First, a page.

Chapman hit back with a 99-page report his office had repaired after talk about a police department renewed around the 2019 local elections. In that report, Chapman claims starting up a police department would cost more than $20 million, with expenses ranging from acquiring new office space to and hiring new administrative staff to redecorating vehicles and issuing new uniforms and business cards.
The $20 million estimate is a one-year figure; while some expenses are start-up costs that would only need to be spent once, other large items are recurring costs. For instance, Chapman’s office estimates the county would get less state funding for a police department than it does for its sheriff’s office.
In Virginia, sheriff’s offices get funding from the Virginia State Compensation Board, which helps fund the costs of constitutional offices. Police departments get assistance through Department of Criminal Justice Services grants.
While there’s no direct comparison, the example of Prince William County, a fellow DC exurb and the closest county in population to Loudoun, seems to support that argument.
Prince William County has both a police department and sheriff’s office. In Fiscal Year 2021, the two offices together have the budgeting equivalent of 1,008.5 full-time positions, or FTEs, with a total budget of $126,349,828. The two departments collect $12,069,581 in state aid.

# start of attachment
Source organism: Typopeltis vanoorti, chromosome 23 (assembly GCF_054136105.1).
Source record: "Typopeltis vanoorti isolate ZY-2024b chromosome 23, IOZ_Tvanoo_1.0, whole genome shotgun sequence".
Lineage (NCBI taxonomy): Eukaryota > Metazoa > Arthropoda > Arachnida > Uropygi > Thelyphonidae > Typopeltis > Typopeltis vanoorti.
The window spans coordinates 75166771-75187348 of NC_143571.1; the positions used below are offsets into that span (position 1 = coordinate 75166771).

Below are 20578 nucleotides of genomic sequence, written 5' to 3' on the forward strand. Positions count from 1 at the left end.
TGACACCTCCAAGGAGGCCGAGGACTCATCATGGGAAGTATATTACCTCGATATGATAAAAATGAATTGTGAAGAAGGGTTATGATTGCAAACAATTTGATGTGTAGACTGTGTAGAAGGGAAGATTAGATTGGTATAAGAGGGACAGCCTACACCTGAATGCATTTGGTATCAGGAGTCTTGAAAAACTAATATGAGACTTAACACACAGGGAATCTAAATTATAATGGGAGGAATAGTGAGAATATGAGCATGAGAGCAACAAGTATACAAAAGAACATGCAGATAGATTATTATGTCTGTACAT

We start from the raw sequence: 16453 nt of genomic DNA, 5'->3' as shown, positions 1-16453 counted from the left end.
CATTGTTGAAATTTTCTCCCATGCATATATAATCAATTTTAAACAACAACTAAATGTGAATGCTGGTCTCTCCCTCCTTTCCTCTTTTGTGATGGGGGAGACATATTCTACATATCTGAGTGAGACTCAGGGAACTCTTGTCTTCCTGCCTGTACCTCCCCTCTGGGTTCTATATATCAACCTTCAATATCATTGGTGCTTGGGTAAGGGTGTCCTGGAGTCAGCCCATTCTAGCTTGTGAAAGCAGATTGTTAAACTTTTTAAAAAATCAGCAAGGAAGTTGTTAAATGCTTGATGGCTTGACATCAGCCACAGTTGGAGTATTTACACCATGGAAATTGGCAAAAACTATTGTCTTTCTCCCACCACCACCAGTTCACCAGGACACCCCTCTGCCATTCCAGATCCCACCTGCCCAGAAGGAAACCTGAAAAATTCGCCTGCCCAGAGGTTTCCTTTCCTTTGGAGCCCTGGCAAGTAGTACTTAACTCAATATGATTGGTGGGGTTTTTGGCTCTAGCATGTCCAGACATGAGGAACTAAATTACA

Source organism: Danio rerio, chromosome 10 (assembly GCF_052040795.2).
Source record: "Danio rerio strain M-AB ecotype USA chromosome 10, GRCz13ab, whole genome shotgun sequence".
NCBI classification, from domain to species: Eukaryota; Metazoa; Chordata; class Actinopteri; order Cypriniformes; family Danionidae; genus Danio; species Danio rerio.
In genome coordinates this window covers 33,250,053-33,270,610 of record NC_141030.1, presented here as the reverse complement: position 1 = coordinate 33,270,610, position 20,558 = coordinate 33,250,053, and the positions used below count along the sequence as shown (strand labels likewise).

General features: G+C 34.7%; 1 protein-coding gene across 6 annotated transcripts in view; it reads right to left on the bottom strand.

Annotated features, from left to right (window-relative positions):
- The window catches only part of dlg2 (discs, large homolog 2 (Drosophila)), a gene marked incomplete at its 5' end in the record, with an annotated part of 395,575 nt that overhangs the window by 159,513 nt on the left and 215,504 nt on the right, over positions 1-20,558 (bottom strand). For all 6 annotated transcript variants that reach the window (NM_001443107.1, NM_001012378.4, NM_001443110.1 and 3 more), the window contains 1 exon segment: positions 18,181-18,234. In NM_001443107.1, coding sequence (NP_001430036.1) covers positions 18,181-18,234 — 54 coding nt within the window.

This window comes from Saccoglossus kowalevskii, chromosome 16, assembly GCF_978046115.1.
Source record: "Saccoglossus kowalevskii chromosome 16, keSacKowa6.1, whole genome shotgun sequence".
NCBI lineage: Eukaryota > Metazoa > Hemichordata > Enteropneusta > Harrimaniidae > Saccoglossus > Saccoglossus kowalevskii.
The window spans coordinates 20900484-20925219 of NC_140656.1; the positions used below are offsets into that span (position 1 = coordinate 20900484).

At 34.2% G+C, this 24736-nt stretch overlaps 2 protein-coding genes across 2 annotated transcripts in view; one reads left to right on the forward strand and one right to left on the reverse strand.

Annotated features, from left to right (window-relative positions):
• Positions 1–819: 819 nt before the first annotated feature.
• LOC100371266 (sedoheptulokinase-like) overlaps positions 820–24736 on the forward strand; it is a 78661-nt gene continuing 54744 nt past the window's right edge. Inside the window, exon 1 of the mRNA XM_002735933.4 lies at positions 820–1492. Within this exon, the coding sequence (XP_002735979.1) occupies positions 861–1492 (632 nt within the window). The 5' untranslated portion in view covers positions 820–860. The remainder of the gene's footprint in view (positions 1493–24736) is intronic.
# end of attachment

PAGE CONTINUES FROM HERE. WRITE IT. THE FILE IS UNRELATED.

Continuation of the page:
The Prince William County Police Department also includes that county’s Animal Control Bureau; however, it does not include the Emergency Communications Center. Chapman has resisted integrating his dispatchers with the county’s fire-rescue call system.
In Loudoun, for comparison’s sake, the Sheriff’s Office and Animal Services together have 829.5 FTEs, and the Sheriff’s Office receives $110,513,829 in state funding. Loudoun County Animal Services does not receive state support.
That means among those positions, Prince William is receiving roughly $12,000 per FTE in state money, while Loudoun is getting roughly $17,000 per FTE.
However, Prince William County’s staff is less costly. Its Sheriff and Police Department together spend about $125,000 per FTE, while Loudoun’s Sheriff and Animal Services spend about $133,000 per FTE. Excluding Animal Services, that number is even higher: at $135,000 per FTE in the Sheriff’s Office.
Some of the costs in the Loudoun Sheriff’s Office’s report appear speculative or inflated; for example, the sheriff’s office estimates it would cost about $10,000 to hire a graphic designer for a new Loudoun Police Department logo and designs. While the county could issue a contract for the work, it also employs its own graphic designers.